Poore advises singers not to get too caught up in a teacher’s name or supposed connections or influence. “Choosing a teacher because of political advancement isn’t all it’s cracked up to be,” advises Poore. “It’s the product [or] what you offer in the end that is most important. Political advancement will only get you so far.”

It can also be very difficult knowing how to decide which teacher is a good fit. “It takes time, and sometimes a second consultation with a teacher is appropriate,” says Patenaude-Yarnell, “but that becomes an expensive undertaking.”

And sometimes the decision doesn’t rest solely with the student. “A teacher often feels that they can’t work with somebody, and it has nothing to do with talent,” says Misslin. “It sometimes has to do with the teacher sensing inflexibility or that there’s some kind of loyalty that the student is never going to give up, and maybe it’s better not to try [to force that].”

In the end, when deciding which teachers to consider, the student should ask himself what is most important to him, knowing that there is not a single, correct path. “There is no one perfect teacher on the face of this Earth,” says Patenaude-Yarnell, decidedly. “So many elements go into the mix.”

Should choosing a program that is less competitive for the sake of increased performance experience be a factor? “Performing experience is certainly not the only reason to attend a graduate program,” Poore says, “but I think it should be a consideration. You’ve put in your study time, you’ve worked on your languages, you’ve done all of the repertoire classes, and now you want to put it all together and put it on a stage and do some performing.”

How much stage time a student will get at a school is important, but not the end all and be all. “Although it is of great importance, performing experience is only one of the aspects in choosing a program,” Patenaude-Yarnell says. “A school is not an agency; it’s a school. The more a young singer develops as a good singer and artist, the better the chances he or she will have being considered for main stage performances.”

“I think the reason to go to school is to learn,” Misslin offers. “Some people learn a lot when somebody becomes interested in them and they get all those special experiences because somebody has decided that they’re worth this. Now, whether or not that person is right, who knows? But the school should be trying harder to provide [performance] experiences. I don’t think that having people perform in their theory classes in lieu of real performing experience is valid.”

Nicholas Fox, chorus master and assistant conductor at Portland Opera, reminds singers to keep things in perspective. “The point of school is to get better. I don’t care if you didn’t get in the show. It’s completely unimportant. Your ‘celebrity status’ at the school you go to—it’s unimportant. Nobody cares once you get out in the real world. Were you the star at your school? Nobody cares. It’s like how many diplomas do you have? Nobody cares. The anguish that people go through because they weren’t in the production—that’s not why you’re in school. To get better at your craft, that is why you go to school.”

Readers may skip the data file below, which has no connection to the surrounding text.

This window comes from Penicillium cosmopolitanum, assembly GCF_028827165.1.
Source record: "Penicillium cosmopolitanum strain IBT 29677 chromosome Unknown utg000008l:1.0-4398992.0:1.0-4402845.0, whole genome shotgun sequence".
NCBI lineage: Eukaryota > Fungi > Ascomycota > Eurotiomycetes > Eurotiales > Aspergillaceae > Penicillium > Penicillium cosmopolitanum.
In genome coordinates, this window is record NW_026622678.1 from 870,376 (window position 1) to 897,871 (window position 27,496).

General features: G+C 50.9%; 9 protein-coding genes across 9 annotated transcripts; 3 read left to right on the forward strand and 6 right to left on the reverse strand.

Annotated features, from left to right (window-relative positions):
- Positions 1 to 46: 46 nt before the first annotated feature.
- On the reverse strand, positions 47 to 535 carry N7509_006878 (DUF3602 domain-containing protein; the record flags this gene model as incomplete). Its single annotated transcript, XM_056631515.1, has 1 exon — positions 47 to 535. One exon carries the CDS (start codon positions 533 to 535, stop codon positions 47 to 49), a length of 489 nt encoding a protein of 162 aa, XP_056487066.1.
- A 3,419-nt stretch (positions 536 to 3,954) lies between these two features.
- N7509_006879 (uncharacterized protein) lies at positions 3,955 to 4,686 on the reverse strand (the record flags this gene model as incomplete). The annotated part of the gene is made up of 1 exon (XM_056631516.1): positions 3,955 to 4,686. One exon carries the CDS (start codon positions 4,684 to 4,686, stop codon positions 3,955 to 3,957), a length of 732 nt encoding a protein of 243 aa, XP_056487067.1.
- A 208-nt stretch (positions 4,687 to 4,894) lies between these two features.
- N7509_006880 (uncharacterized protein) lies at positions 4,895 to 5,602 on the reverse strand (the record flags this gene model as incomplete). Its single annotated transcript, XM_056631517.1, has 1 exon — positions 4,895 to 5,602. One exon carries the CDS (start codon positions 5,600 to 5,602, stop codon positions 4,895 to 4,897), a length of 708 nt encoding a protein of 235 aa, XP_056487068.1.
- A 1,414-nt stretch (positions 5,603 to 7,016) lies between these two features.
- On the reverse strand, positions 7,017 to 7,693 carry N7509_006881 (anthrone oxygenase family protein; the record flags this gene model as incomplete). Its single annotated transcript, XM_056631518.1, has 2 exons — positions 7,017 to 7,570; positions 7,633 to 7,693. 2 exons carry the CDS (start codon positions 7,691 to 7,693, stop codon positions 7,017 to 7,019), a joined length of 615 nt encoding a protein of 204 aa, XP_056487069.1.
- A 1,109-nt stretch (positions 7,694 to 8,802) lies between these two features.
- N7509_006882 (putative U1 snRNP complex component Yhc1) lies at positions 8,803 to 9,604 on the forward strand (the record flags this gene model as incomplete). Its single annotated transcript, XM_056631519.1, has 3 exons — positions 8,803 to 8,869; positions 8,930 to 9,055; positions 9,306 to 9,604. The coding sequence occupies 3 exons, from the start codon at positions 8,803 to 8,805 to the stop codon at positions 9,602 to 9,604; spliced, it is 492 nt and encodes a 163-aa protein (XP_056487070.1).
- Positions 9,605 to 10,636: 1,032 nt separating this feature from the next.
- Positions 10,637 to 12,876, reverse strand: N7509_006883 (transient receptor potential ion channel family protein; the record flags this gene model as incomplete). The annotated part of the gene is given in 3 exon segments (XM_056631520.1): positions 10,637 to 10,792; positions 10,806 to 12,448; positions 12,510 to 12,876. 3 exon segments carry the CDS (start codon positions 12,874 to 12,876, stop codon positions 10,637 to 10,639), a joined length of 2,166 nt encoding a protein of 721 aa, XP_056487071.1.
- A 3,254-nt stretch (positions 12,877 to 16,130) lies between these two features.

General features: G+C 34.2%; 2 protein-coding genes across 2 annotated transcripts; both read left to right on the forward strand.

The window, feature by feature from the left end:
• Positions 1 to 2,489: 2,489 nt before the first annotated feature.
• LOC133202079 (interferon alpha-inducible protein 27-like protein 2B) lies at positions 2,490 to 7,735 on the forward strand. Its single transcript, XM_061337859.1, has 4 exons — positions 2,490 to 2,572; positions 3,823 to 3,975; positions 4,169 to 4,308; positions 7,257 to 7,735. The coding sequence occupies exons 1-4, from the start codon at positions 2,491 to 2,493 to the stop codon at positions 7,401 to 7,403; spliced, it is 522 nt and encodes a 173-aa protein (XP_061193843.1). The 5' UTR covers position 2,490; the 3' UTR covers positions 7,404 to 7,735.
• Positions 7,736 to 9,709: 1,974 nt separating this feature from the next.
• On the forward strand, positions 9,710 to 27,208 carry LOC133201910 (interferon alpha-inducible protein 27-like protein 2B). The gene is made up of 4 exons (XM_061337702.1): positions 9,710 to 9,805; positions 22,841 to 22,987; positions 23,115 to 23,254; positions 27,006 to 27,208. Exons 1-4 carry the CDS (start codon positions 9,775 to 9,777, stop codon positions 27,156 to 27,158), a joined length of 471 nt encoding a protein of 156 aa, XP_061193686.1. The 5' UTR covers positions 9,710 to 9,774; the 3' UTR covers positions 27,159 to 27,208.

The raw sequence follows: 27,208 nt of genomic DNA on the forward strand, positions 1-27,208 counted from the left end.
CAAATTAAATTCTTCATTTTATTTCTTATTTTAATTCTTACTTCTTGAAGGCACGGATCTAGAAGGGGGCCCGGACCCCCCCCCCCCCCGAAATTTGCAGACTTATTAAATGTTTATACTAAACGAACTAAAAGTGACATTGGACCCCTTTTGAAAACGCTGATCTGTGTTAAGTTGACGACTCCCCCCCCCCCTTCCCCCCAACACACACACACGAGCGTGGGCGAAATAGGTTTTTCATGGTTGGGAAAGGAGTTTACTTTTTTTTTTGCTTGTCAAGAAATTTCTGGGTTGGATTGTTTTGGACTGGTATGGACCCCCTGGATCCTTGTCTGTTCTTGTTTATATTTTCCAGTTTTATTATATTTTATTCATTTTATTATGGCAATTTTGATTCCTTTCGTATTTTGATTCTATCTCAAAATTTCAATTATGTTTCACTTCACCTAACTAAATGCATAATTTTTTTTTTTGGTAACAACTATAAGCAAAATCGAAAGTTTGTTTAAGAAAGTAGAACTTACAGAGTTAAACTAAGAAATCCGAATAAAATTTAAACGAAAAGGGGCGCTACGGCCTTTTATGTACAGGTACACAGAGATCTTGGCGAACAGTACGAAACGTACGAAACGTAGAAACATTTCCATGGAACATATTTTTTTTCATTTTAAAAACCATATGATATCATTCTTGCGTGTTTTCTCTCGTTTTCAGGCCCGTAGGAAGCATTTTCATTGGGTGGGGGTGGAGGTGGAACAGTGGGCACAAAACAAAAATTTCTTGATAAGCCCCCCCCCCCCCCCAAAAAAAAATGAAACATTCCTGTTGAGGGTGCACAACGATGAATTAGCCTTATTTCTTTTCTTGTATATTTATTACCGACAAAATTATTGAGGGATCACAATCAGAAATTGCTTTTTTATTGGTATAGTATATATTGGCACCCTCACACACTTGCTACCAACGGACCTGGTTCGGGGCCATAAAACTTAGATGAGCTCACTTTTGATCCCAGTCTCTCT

“With so many of today’s singers, I worry about what I call the ‘American Idol Syndrome,’” Patenaude-Yarnell says. “They want it all, they want it fast, and they want it now. And, unhappily, it doesn’t work that way. Over the years of teaching at two major conservatories, I have learned that a singer may be the ‘star’ at school but not do very well in the profession, and vice versa. Patience and perseverance on the singer’s part are so important in their road to developing their craft and their art.”

While a good teacher is very important, Poore cautions singers not to overly rely on the teacher or the institution to make a career for them. “It’s a two-way street,” she says. “You have to do some research on your own and find out some possibilities, rather than coming in to your teacher and asking, ‘What do I do now?’ You have to have some ideas, and the teacher will have some ideas and, in many cases, a name or two—but your teacher is not your agent.”

That idea of personal responsibility is very important in making decisions in the application process, because it implies that you are able to listen to your own voice and know yourself. It is so easy to be swept away in the tidal wave of information that you receive—but when you are alone, at the end of the day, you only have yourself to answer to.

“I’m going to steal something from Jimmy Levine, who talks about his candle,” Misslin says. “He opens himself and lets his candle, which is his creativity and everything, emerge. But, he had to learn how to close it off, too. You just, literally, have to learn how to protect yourself. Because all the praise on Earth doesn’t compensate for that one negative thing that was said to you—that’s the only one you remember! So you have to find some way to protect yourself.”

When I finally managed to look at my own situation, I could see that I had made the gravest mistake of all: I had covered over myself in a process where I should have done everything to reveal myself—my own, unique voice. I was so busy listening to my parents, friends, favorite singers—all the voices that I could find—that I lost the most crucial part of myself: my instinct.

I will apply again, and this time I will do everything I can to block out the rest of the world and listen to myself. Because, in the end, I believe what the poet William Blake proclaims, “I must create a system or be enslaved by another man’s; I will not reason and compare: my business is to create.”

Zachary Peterson-Bernhard

Tenor Zachary Peterson-Bernhard is a graduate of the Eastman School of Music where he received his bachelor of music in voice performance. Since then, he has been studying and living in New York City. He hopes to reapply to graduate school next year.